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Kyle Sandberg

Minnow Trapping

21 posts in this topic

Say if a guy were to buy a minnow trap, what would he put in it to attract the minnows. I know a body of water that has them in there but have no clue what they'd eat. I'd really like some imput seeing as how somewhat cheap bait would be nice to get.

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dogfood

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Dtro, he wants to catch miinows, not dogfish. wink.gifgrin.gif

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stale bread, buns, or toast. Unless you want dogfish, then dog food would be better.

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the best thing i have used for minnows is wintergreen gum. The dog food and the bread work but it floats to the top and the minnows eat it all, they are attracted to the smell and the color of the gum but dont eat it.

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I have always used dog food, works good, but check your nets often because they tend to over eat the dog food and bloat. I found the harder dog biscuits to work best.

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I was just thinking of something like this. My parents live on a lake with lots of minnows in it. Does a guy need a permit or license to trap his own minnows? Or can I just buy a trap, set it out, and go get my minnows whenever I need them? Could save quite a bit of money!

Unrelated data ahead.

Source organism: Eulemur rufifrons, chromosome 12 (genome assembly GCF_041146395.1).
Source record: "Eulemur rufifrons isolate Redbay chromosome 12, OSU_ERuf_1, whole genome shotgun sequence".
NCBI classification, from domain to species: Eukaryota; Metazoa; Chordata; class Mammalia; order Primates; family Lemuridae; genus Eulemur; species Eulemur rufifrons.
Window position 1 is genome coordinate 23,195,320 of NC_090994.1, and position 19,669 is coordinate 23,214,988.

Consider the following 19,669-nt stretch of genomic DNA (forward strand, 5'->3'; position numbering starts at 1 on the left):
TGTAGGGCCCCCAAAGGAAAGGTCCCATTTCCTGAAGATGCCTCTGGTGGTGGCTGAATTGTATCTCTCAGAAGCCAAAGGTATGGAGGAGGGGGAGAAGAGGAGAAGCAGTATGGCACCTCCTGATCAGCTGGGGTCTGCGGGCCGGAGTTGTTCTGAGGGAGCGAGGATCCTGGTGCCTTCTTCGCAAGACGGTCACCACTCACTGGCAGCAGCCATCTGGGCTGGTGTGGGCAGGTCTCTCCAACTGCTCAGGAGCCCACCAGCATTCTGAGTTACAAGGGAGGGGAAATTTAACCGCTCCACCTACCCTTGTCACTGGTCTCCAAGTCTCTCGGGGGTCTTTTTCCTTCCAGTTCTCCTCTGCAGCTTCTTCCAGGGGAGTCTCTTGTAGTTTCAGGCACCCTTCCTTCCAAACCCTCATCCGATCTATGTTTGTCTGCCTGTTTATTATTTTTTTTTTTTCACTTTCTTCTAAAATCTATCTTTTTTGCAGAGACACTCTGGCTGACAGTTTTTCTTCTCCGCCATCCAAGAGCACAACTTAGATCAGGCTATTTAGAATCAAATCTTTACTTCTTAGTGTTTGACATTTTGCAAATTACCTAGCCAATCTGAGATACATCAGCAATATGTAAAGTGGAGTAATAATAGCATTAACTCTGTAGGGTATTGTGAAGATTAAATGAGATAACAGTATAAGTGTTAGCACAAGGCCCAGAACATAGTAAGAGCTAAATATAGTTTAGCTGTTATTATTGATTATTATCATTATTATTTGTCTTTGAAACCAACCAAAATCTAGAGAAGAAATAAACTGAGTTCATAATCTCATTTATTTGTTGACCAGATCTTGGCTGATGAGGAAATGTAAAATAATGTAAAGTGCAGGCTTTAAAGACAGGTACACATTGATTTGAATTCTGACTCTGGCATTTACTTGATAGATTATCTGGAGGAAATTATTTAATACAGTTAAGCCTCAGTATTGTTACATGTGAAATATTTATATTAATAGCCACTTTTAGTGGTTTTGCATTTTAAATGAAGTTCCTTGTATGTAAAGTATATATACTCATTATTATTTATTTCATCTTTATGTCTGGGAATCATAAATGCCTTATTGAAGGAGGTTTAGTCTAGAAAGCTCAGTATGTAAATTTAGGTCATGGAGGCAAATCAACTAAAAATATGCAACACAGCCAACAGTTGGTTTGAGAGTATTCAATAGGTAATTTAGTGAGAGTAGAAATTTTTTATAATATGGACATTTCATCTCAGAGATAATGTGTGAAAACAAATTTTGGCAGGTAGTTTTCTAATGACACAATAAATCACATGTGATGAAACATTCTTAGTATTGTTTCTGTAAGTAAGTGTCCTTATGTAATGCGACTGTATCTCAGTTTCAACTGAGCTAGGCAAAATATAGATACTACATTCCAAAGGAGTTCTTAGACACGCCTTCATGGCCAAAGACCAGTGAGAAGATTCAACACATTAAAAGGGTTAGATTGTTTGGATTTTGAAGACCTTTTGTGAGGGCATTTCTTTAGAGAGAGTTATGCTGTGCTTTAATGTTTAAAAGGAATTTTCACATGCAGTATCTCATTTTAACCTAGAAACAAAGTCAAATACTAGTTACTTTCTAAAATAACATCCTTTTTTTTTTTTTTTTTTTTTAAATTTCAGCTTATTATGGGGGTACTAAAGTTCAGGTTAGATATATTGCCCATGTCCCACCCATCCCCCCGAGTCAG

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you can net all your own minnows, you just cant sell them or transport them to another lake.

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Quote:

you just cant sell them or transport them to another lake.


Does this include fishing with them on another lake? I guess literally speaking, trapping them and fishing with them on another lake is transporting them to another lake (although via the baitwell).

I might just have to contact the DNR on this one (or read the regs).

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Lots of rules and regs as to the commercial minnow permits and harvest and I won't get into that. Someone is ill informed.....You can indeed transport minnows as long as they are not harvested from infested waters. You cannot possess all you want with an angling license, only 288 without the commercial permit!!!!

Different baits work better for one species or another. Grain base baits seem to best catch the various Shiner types, and meat base baits get the Creek Chubs and Horneyheads better. If your baits are floating to the top and/or out of the trap put them in a container and wire them in the trap maybe!

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Thanks for all the replys. I think I'm going to give it a try this year.

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sorry.... was always under the impression that you could not transport them, but i think this is mostly due to the fact that my lake is listed as an impaired lake, so that is what i have always been taught.